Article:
Calling Me a Hero Only Makes You Feel Better


Grocery store workers from area retailers including Whole Foods, Trader Joe’s, Stop & Shop, and Shaw’s, gathered with a small group of supporters to protest against what they say is unfair and unsafe treatment of grocery store workers during the ongoing Coronavirus (COVID-19) global pandemic outside of the Ink Block Whole Foods grocery store in Boston, Massachusetts, on Tue., April 7, 2020. The demonstrators asked for time-and-a-half hazard pay; personal protective equipment (PPE) including masks and gloves; and paid sick leave. Grocery store workers have been deemed essential employees in Massachusetts and many other states during so-called shelter-in-place orders.

Working in a grocery store has earned me and my co-workers a temporary status. After years of being overlooked, we suddenly feel a sense of responsibility, solidarity, and pride. On a private Facebook group page for my company, Trader Joe’s, one employee from Washington State posted a picture of a company-issued work shirt hanging from the ceiling of the store. A sign attached to the shirt read not all heroes wear scrubs.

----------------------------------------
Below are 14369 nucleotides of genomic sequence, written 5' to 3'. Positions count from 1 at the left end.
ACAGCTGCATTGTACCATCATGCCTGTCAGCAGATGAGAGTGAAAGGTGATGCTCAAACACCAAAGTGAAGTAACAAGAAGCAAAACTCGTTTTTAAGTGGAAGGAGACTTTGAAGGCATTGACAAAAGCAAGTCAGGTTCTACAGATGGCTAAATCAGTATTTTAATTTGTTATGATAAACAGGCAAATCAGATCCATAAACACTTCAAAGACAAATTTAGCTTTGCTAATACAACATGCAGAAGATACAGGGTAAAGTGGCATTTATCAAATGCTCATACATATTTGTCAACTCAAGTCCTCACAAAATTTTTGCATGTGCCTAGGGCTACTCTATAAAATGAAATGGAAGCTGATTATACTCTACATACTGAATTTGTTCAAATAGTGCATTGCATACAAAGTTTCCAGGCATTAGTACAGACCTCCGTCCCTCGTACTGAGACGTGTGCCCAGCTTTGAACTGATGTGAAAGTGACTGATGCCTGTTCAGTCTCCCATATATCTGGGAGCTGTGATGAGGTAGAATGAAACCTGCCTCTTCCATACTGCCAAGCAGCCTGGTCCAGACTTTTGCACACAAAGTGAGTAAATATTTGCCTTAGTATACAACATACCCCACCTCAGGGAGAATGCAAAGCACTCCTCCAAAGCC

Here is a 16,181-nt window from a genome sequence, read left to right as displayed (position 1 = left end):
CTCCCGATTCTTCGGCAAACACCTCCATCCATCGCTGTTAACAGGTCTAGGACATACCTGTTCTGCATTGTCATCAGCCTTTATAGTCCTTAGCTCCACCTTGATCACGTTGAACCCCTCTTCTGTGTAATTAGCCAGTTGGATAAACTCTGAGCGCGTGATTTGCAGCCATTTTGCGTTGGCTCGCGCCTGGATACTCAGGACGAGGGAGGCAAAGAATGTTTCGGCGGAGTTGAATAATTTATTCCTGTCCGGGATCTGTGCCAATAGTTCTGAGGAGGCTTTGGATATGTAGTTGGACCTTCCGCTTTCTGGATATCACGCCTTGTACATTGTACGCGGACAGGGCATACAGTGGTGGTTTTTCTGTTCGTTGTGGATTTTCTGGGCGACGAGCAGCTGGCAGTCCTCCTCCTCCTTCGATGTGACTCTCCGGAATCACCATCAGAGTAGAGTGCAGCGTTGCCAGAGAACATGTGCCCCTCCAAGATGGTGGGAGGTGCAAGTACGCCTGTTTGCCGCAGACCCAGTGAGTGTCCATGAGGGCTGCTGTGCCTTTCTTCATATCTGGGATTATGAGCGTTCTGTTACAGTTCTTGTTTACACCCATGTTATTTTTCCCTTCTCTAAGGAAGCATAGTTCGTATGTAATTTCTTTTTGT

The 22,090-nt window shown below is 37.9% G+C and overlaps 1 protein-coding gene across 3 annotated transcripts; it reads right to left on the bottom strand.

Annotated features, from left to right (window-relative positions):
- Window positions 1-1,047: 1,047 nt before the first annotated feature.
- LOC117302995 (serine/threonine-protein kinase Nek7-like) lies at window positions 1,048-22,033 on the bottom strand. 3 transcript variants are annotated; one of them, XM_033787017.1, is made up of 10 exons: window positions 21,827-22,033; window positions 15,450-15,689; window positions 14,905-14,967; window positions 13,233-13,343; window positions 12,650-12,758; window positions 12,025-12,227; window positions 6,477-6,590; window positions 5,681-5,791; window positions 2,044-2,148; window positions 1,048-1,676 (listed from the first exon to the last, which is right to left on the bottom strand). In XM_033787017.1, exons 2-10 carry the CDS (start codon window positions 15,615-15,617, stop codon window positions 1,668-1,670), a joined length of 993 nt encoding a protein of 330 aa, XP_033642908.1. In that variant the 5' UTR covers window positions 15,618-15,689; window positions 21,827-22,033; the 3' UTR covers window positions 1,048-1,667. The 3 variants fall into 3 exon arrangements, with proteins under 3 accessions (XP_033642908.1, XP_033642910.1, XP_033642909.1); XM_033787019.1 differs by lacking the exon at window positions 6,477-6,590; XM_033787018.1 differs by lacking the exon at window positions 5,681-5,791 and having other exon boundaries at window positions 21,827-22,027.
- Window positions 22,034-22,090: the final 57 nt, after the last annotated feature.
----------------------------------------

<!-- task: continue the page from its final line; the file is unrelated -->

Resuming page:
I’m grateful to be acknowledged for the risky work we’re doing. Being in an environment where morale is up despite global uncertainty is encouraging. But I have a problem with all this hero talk. It’s a pernicious label perpetuated by those who wish to gain something—money, goods, a clean conscience—from my jeopardization.

Story length: 876 words

Read the full story here (Includes related 6:35 min VIDEO clip)

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